The brutalist style Roman Catholic Cathedral Church of SS. Peter and Paul was designed by Ron Weeks of the Percy Thomas Partnership, with input from the Vatican, and completed in 1973.
A congregation of up to 1,000 can assemble around its high altar, and the narthex contains two stained glass windows made from 8,000 individual pieces of glass. It was given listed status in 2000.
Although it was praised at the time for its minimalist design and unusual hexagonal plan of the sanctuary, Clifton Cathedral was never fully watertight and 45 years of leaks had caused considerable damage.
Purcell began the £3.1 million repair process in 2015, with the Cathedral remaining in use throughout the entire process – hosting eight masses a week along with baptisms, weddings and funerals.
Up on the pitched roof, 86 tons of lead were replaced. Internally, the funding conditions specified that Purcell had to open up parts of the building that had previously been unaccessible, including the gallery over the baptistry and opening up a sealed-off staircase.
Part of the classic Brutalist aesthetic is the cathedral’s concrete form, which Percy Thomas Partnership had originally board-marked with planks of coarse-grained Russian Redwood. Purcell took care to retain this particular element when repairing the water damage.
“Our conviction was for the building to become watertight, and safe and open for use, but also not to lose any of its rigour and quality as a superb exponent of the late Brutalist era,” said Clifford Martin, a partner at Purcell’s Bristol office.
“The works have been undertaken with the intention to both repair and protect the building, and to magnify and celebrate its original design and detail,” he added.
“The Cathedral, in common with many buildings of its type and era, was built in difficult times. Our aim for the repairs projects was, at all times, to consider what the intent for its design and execution had been in order to remain true to the building’s principles.”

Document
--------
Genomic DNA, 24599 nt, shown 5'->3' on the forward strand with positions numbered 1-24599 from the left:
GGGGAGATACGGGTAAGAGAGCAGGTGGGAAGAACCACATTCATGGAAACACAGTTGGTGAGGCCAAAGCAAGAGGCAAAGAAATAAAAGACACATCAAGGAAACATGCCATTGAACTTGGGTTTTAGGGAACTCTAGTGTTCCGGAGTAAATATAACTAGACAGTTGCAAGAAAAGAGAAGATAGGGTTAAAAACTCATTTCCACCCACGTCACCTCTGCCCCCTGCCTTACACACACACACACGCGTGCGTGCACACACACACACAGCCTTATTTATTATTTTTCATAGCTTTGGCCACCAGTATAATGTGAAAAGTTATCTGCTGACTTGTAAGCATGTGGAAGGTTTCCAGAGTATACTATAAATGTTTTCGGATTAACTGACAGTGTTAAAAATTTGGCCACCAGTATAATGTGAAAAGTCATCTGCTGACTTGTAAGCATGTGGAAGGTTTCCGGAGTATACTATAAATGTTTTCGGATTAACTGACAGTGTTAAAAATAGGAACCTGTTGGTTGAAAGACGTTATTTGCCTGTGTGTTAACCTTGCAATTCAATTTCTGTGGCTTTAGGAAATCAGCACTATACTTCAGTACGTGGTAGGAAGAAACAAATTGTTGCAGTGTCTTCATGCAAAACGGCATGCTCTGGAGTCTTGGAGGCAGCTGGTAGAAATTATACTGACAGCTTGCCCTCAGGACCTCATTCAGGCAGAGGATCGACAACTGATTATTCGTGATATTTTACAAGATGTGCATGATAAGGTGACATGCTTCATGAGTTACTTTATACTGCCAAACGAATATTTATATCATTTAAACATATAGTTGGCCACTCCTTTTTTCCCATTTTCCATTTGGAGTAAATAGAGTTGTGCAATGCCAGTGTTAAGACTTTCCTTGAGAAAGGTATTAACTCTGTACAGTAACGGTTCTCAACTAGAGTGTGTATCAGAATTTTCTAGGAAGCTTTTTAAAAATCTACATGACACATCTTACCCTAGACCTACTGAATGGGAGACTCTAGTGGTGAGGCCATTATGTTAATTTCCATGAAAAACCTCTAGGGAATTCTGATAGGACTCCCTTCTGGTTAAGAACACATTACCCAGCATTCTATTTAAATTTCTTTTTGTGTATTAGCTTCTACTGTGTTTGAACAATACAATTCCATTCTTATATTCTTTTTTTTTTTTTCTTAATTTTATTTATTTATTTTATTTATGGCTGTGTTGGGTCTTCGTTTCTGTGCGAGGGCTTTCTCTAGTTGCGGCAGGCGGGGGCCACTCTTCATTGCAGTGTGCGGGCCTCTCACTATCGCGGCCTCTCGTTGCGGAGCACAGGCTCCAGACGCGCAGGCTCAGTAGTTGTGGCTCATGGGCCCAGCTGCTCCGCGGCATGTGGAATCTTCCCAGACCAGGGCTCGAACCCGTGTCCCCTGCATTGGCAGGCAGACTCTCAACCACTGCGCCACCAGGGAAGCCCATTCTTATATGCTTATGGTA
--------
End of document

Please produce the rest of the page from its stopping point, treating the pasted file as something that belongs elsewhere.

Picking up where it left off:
The new roof has been slightly modified from the original design to address the leaks, but Purcell worked closely with the Lead Sheet Association to create long-lasting work that matched the building’s historic aesthetic.
To find the source of the leaks in Clifton Cathedral’s concrete cladding Purcell had to delve into the archives and examine the original drawings.
The architects studied how the cladding had originally been constructed and how the joints behind each panels had been made.
They were then able to repair areas where pieces had flaked or chipped off using Corennie granite chippings that matched the original materials used.
Water and draughts had also been coming in through the wire mesh glass where panes had slipped from their frames, so a new system of self-cleaning, thermally-broken glass was installed.
The original lighting plan for the place of worship was never been fully realised, so Purcell replaced the lights with fully dimmable, ultra-bright LEDs with assistance of consultancy Lighting Design and Technology.
Consultants Method were bought in to upgrade the heating system, and the entire building was re-wired to make it safe. The Cathedral is now a dry, warm and well lit space for worshippers and visitors to enjoy.
This year has seen a number of Britain’s important pieces of listed architecture undergo essential refurbishment and modernisation works.
John Puttick Associates has just completed its renovation of Preston’s iconic Grade II-listed Brutalist bus station, and DSDHA has unveiled the first phase of its refit of the Grade II*-listed Smithsons-designed Economist Plaza.
Richard Seifert’s Grade II-listed Centre Point has also been restored and converted from offices into luxury flats by Conran and Partners.
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